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Accurate Lung Wodel Will Allow Asthmatics to Breathe Easy
Posted Tue July 30, 2013 @03:38PM
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Application Curtin University researchers have taken large strides towards revolutionising drug delivery for asthmatics and people with lung diseases, potentially saving thousands of lives and millions of dollars.

Associate Professor Ben Mullins from the School of Public Health and lead researcher on the project, said respiratory illnesses were the most common causes of death in people over 65 years.


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“Chronic Obstructive Pulmonary Disease (COPD) and pneumonia are two of the top five killers of the elderly, with COPD claiming one patient every 10 seconds,” Associate Professor Mullins said.

“Asthma affects approximately 15 per cent of the Australian population and $358 million is spent on asthma medication alone per year, yet more than 95 per cent of it is wasted.

“This is because it is not delivered to the appropriate target area of the airway and the main reason for this is that models to accurately predict the capture of particles on moving surfaces in unsteady flow (such as human airways), do not exist yet.

“In response to this, we developed the most advanced and physiologically realistic lung model to simulate airflow, which will revolutionise aerosol drug delivery (such as Ventolin inhalers) and also assess exposure to airborne pollutants.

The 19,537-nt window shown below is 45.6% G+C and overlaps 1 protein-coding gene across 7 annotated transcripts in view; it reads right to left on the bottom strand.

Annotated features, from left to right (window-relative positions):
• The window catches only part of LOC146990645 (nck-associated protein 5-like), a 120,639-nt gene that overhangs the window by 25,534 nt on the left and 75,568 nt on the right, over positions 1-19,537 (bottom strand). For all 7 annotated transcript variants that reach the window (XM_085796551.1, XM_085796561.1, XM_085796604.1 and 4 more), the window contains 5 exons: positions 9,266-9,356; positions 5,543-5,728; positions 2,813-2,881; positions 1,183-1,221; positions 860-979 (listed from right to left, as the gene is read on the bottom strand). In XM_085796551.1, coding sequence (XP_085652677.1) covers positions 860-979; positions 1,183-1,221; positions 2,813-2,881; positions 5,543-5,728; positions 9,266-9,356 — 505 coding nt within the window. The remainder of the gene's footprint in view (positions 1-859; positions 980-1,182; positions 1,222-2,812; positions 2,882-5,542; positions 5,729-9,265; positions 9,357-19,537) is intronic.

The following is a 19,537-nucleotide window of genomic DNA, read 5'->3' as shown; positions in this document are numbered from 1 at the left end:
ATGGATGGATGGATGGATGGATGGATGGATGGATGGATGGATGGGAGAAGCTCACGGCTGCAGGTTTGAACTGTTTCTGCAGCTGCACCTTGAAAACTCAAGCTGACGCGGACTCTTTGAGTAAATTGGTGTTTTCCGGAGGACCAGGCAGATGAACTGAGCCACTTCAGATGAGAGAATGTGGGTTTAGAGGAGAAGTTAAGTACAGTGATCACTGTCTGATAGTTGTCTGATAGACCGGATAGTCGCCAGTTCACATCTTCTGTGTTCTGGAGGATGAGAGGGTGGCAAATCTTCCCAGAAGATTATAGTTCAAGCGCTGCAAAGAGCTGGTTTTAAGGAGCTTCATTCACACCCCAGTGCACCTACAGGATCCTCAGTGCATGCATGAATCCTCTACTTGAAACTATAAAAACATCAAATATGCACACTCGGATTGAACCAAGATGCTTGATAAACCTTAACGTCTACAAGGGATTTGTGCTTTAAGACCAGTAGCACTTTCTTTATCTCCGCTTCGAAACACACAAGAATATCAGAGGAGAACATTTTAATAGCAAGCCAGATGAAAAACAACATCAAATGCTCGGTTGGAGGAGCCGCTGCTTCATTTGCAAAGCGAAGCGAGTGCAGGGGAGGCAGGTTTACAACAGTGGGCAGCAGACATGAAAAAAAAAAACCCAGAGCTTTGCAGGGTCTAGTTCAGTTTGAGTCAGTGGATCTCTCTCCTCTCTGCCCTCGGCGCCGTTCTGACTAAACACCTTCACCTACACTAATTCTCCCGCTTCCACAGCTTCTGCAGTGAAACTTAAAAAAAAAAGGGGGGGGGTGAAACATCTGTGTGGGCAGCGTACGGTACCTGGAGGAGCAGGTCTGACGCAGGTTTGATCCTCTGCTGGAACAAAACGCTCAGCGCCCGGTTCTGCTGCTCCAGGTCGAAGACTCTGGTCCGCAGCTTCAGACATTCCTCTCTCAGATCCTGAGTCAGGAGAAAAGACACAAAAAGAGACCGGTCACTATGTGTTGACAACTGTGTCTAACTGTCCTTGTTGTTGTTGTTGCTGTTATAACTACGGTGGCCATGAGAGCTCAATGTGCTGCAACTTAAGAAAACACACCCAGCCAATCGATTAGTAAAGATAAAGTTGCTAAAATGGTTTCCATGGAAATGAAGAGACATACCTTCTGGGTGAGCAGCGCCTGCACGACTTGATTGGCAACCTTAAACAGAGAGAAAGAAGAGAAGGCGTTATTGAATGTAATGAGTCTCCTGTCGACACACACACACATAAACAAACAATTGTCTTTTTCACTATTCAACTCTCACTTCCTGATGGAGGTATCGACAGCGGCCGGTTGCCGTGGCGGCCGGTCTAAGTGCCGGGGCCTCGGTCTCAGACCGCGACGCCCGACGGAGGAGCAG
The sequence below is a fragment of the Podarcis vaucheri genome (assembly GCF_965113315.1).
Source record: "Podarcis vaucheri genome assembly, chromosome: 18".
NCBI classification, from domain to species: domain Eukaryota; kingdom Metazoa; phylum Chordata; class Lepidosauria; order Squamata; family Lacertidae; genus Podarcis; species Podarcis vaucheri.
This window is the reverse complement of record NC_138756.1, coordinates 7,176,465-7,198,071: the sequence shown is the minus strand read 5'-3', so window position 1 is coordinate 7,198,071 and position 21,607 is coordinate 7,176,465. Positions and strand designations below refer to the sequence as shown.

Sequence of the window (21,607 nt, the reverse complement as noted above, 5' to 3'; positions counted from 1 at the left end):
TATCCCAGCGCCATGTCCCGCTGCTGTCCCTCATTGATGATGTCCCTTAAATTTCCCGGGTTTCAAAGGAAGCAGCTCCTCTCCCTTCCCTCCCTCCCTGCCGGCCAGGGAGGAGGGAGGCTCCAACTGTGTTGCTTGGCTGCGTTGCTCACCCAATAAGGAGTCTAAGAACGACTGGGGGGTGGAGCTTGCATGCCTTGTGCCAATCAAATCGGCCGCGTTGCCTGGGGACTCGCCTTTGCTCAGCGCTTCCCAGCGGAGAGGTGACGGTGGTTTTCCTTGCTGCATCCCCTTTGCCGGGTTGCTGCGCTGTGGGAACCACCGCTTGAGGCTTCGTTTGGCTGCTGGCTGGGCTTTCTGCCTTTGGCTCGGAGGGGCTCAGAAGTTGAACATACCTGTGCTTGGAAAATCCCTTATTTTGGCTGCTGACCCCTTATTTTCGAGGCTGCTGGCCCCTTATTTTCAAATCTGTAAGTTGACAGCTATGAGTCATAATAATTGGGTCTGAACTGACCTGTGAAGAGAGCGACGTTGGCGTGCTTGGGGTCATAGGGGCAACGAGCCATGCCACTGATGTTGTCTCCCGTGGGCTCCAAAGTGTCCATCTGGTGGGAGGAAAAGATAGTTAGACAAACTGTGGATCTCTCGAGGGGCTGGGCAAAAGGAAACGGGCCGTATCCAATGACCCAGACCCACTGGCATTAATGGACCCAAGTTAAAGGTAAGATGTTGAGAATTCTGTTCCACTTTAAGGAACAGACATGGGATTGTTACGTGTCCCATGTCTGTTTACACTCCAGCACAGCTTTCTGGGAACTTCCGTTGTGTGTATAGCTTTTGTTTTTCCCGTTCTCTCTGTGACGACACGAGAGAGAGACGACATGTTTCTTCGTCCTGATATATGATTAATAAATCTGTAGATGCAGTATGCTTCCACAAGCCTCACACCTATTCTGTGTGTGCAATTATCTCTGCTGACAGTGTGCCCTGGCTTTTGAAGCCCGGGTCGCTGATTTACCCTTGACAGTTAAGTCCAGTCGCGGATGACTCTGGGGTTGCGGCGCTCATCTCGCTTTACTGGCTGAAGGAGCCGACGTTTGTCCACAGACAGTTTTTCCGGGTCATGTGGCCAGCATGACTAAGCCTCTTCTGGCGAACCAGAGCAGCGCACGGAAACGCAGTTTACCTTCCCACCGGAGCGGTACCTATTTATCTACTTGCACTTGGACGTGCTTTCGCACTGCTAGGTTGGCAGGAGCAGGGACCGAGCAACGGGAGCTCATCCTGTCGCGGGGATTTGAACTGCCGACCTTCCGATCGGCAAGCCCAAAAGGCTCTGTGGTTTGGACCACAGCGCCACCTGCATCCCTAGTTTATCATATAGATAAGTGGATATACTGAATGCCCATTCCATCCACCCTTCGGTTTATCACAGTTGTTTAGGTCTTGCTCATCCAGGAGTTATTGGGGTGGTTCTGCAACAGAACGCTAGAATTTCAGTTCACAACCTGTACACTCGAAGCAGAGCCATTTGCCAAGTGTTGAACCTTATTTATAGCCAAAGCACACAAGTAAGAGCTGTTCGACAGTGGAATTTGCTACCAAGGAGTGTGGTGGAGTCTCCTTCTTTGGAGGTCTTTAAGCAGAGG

Lung motion
Imposed mesh motion of high resolution Sprague-Dawley rat model. Colours indicate maximum displacement, and the grey boundary the undeformed mesh.

“This research is the first of its kind and allows us to get better information on what is happening at highly localised regions in the lung. This will, in turn, allow us to better target drug delivery to where it is needed most.

particle deposition
The combined moving wall-oscillating flow model applied to the Sprague-Dawley rat lung. The red spheres indicate locations where particle deposition has occurred, the size of the spheres is indicative of the number of particles deposited.

“This will be highly beneficial to asthmatics, people with COPD, and patients with lung disease, as well as all groups exposed to environmental pollutants in the atmosphere.

This is part of a larger project which aims not only to design better aerosol drug delivery systems, but to develop tools to predict surgical outcomes on a patient-by-patient basis to better inform surgeons prior to invasive lung surgery,” Associate Professor Mullins said.

The paper, titled The Influence of Moving Walls on Respiratory Aerosol Deposition Modelling has been published in the Journal of Aerosol Science.

The research was conducted in collaboration with the Telethon Institute for Child Health Research and funded by the Asthma Foundation WA.

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  • Associate Professor Ben Mullins
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  • The Influence of Moving Walls on Respiratory Aerosol Deposition Modelling
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